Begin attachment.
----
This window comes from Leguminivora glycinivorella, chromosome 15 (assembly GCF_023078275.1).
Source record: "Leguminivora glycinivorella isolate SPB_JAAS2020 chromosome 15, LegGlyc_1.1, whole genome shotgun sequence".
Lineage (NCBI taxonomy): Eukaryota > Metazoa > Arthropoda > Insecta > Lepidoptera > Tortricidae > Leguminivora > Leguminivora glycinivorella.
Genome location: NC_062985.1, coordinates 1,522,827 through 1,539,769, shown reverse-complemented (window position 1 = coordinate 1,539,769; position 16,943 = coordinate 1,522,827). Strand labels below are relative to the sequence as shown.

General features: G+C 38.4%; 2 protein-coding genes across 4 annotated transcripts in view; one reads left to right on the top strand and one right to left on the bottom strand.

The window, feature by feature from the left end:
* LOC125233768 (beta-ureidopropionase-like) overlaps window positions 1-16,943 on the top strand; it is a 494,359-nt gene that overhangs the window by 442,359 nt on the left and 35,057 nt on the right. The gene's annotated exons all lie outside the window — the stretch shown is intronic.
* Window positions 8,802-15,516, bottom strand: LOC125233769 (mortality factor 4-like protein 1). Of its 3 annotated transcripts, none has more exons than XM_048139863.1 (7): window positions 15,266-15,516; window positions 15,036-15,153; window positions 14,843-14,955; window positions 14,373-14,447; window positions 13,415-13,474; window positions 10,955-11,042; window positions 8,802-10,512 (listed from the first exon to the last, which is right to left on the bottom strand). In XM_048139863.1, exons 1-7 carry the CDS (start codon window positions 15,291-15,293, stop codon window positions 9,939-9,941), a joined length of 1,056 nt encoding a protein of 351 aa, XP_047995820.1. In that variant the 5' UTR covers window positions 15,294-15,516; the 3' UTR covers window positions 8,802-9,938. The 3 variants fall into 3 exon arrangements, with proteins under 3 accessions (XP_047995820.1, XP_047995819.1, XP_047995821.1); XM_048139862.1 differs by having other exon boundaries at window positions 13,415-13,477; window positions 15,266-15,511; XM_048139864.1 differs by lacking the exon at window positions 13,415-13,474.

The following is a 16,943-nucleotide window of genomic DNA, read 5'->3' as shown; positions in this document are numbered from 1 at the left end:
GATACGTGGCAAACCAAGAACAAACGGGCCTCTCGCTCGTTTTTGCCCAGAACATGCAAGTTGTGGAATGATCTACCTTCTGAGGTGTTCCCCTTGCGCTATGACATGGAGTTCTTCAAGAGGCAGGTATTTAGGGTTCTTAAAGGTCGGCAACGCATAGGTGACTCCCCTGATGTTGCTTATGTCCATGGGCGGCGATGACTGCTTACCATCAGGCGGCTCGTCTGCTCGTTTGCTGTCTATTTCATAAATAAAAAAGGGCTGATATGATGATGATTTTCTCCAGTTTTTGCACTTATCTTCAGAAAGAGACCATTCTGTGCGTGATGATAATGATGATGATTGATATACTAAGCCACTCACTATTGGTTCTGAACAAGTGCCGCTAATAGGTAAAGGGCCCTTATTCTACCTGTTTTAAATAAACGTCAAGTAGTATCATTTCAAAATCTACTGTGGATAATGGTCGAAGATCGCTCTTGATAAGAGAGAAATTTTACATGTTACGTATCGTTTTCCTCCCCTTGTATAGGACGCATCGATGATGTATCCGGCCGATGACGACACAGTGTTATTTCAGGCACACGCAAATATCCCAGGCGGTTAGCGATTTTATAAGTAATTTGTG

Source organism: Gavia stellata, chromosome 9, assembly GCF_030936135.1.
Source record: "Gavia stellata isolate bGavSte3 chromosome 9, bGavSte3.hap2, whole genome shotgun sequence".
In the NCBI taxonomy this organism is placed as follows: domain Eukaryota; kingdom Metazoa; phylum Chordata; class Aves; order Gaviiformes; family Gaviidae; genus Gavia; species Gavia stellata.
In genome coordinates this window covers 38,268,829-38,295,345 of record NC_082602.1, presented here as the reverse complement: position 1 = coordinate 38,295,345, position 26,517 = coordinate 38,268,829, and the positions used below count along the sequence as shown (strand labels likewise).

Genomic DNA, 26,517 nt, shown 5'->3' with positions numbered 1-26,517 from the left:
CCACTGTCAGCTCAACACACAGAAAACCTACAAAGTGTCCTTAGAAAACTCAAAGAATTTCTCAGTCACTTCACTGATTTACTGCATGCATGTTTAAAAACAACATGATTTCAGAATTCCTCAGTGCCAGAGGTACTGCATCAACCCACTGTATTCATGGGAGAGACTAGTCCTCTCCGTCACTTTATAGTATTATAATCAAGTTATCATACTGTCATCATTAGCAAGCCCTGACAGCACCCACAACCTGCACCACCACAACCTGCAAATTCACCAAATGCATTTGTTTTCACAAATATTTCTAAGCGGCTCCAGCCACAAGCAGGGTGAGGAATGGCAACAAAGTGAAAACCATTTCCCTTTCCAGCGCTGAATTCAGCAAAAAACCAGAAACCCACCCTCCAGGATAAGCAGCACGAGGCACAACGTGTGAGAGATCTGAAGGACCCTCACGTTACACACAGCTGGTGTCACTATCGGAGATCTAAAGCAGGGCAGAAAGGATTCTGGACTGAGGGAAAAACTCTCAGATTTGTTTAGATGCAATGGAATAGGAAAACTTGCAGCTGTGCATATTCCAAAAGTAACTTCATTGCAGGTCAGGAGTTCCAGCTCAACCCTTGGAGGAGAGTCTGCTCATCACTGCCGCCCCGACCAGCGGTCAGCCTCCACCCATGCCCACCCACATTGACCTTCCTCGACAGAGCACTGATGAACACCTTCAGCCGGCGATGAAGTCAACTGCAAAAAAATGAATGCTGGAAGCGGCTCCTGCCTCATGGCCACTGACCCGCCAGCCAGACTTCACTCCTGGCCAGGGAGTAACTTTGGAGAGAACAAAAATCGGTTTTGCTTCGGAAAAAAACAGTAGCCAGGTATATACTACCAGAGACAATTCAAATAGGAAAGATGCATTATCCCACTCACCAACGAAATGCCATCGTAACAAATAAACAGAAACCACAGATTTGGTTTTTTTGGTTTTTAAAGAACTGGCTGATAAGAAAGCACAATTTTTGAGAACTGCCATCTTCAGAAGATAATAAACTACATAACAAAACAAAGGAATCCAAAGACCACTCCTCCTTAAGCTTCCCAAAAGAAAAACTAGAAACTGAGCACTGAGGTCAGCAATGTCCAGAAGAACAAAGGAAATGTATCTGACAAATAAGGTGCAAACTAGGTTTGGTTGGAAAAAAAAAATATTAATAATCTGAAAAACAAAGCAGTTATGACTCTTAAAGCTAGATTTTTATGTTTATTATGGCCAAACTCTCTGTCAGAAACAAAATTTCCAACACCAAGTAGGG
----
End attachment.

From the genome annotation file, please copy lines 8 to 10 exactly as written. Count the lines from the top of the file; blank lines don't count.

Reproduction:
* Window positions 8,802-15,516, bottom strand: LOC125233769 (mortality factor 4-like protein 1). Of its 3 annotated transcripts, none has more exons than XM_048139863.1 (7): window positions 15,266-15,516; window positions 15,036-15,153; window positions 14,843-14,955; window positions 14,373-14,447; window positions 13,415-13,474; window positions 10,955-11,042; window positions 8,802-10,512 (listed from the first exon to the last, which is right to left on the bottom strand). In XM_048139863.1, exons 1-7 carry the CDS (start codon window positions 15,291-15,293, stop codon window positions 9,939-9,941), a joined length of 1,056 nt encoding a protein of 351 aa, XP_047995820.1. In that variant the 5' UTR covers window positions 15,294-15,516; the 3' UTR covers window positions 8,802-9,938. The 3 variants fall into 3 exon arrangements, with proteins under 3 accessions (XP_047995820.1, XP_047995819.1, XP_047995821.1); XM_048139862.1 differs by having other exon boundaries at window positions 13,415-13,477; window positions 15,266-15,511; XM_048139864.1 differs by lacking the exon at window positions 13,415-13,474.

The following is a 16,943-nucleotide window of genomic DNA, read 5'->3' as shown; positions in this document are numbered from 1 at the left end:
GATACGTGGCAAACCAAGAACAAACGGGCCTCTCGCTCGTTTTTGCCCAGAACATGCAAGTTGTGGAATGATCTACCTTCTGAGGTGTTCCCCTTGCGCTATGACATGGAGTTCTTCAAGAGGCAGGTATTTAGGGTTCTTAAAGGTCGGCAACGCATAGGTGACTCCCCTGATGTTGCTTATGTCCATGGGCGGCGATGACTGCTTACCATCAGGCGGCTCGTCTGCTCGTTTGCTGTCTATTTCATAAATAAAAAAGGGCTGATATGATGATGATTTTCTCCAGTTTTTGCACTTATCTTCAGAAAGAGACCATTCTGTGCGTGATGATAATGATGATGATTGATATACTAAGCCACTCACTATTGGTTCTGAACAAGTGCCGCTAATAGGTAAAGGGCCCTTATTCTACCTGTTTTAAATAAACGTCAAGTAGTATCATTTCAAAATCTACTGTGGATAATGGTCGAAGATCGCTCTTGATAAGAGAGAAATTTTACATGTTACGTATCGTTTTCCTCCCCTTGTATAGGACGCATCGATGATGTATCCGGCCGATGACGACACAGTGTTATTTCAGGCACACGCAAATATCCCAGGCGGTTAGCGATTTTATAAGTAATTTGTG